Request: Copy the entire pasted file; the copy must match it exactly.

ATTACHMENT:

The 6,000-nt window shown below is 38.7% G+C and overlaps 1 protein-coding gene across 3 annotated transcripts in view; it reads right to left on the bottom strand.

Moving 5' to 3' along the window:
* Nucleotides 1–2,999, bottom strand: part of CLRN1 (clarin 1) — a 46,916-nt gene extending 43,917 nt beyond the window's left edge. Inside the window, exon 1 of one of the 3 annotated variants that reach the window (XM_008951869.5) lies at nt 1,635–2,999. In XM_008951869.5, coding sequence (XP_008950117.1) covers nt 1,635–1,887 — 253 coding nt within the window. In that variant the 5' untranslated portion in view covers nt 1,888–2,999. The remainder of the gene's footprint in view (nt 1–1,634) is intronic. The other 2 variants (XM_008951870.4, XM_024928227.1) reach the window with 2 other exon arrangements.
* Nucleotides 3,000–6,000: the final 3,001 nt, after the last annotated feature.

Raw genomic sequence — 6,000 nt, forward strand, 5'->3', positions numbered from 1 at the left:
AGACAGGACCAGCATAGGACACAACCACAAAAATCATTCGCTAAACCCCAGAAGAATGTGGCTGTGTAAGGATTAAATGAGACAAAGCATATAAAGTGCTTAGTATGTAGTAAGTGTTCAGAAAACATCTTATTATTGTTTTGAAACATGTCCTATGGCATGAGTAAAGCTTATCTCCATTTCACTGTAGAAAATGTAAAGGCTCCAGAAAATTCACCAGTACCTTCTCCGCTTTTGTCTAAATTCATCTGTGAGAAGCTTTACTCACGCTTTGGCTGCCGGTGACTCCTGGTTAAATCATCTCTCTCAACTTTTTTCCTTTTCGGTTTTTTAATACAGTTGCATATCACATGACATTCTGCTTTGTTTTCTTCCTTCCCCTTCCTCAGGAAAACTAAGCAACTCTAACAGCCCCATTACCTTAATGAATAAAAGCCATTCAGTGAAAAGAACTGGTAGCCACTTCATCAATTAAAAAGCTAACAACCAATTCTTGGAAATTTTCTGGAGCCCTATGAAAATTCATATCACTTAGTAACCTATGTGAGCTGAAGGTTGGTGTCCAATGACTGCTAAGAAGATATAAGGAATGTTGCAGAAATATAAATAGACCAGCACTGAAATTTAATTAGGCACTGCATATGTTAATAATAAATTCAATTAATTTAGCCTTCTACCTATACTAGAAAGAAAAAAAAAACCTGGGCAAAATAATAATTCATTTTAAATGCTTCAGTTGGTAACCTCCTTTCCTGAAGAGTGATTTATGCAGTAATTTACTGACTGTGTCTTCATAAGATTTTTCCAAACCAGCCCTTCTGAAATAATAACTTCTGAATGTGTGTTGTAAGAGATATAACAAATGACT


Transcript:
The 6,000-nt window shown below is 38.7% G+C and overlaps 1 protein-coding gene across 3 annotated transcripts in view; it reads right to left on the bottom strand.

Moving 5' to 3' along the window:
* Nucleotides 1–2,999, bottom strand: part of CLRN1 (clarin 1) — a 46,916-nt gene extending 43,917 nt beyond the window's left edge. Inside the window, exon 1 of one of the 3 annotated variants that reach the window (XM_008951869.5) lies at nt 1,635–2,999. In XM_008951869.5, coding sequence (XP_008950117.1) covers nt 1,635–1,887 — 253 coding nt within the window. In that variant the 5' untranslated portion in view covers nt 1,888–2,999. The remainder of the gene's footprint in view (nt 1–1,634) is intronic. The other 2 variants (XM_008951870.4, XM_024928227.1) reach the window with 2 other exon arrangements.
* Nucleotides 3,000–6,000: the final 3,001 nt, after the last annotated feature.

Raw genomic sequence — 6,000 nt, forward strand, 5'->3', positions numbered from 1 at the left:
AGACAGGACCAGCATAGGACACAACCACAAAAATCATTCGCTAAACCCCAGAAGAATGTGGCTGTGTAAGGATTAAATGAGACAAAGCATATAAAGTGCTTAGTATGTAGTAAGTGTTCAGAAAACATCTTATTATTGTTTTGAAACATGTCCTATGGCATGAGTAAAGCTTATCTCCATTTCACTGTAGAAAATGTAAAGGCTCCAGAAAATTCACCAGTACCTTCTCCGCTTTTGTCTAAATTCATCTGTGAGAAGCTTTACTCACGCTTTGGCTGCCGGTGACTCCTGGTTAAATCATCTCTCTCAACTTTTTTCCTTTTCGGTTTTTTAATACAGTTGCATATCACATGACATTCTGCTTTGTTTTCTTCCTTCCCCTTCCTCAGGAAAACTAAGCAACTCTAACAGCCCCATTACCTTAATGAATAAAAGCCATTCAGTGAAAAGAACTGGTAGCCACTTCATCAATTAAAAAGCTAACAACCAATTCTTGGAAATTTTCTGGAGCCCTATGAAAATTCATATCACTTAGTAACCTATGTGAGCTGAAGGTTGGTGTCCAATGACTGCTAAGAAGATATAAGGAATGTTGCAGAAATATAAATAGACCAGCACTGAAATTTAATTAGGCACTGCATATGTTAATAATAAATTCAATTAATTTAGCCTTCTACCTATACTAGAAAGAAAAAAAAAACCTGGGCAAAATAATAATTCATTTTAAATGCTTCAGTTGGTAACCTCCTTTCCTGAAGAGTGATTTATGCAGTAATTTACTGACTGTGTCTTCATAAGATTTTTCCAAACCAGCCCTTCTGAAATAATAACTTCTGAATGTGTGTTGTAAGAGATATAACAAATGACT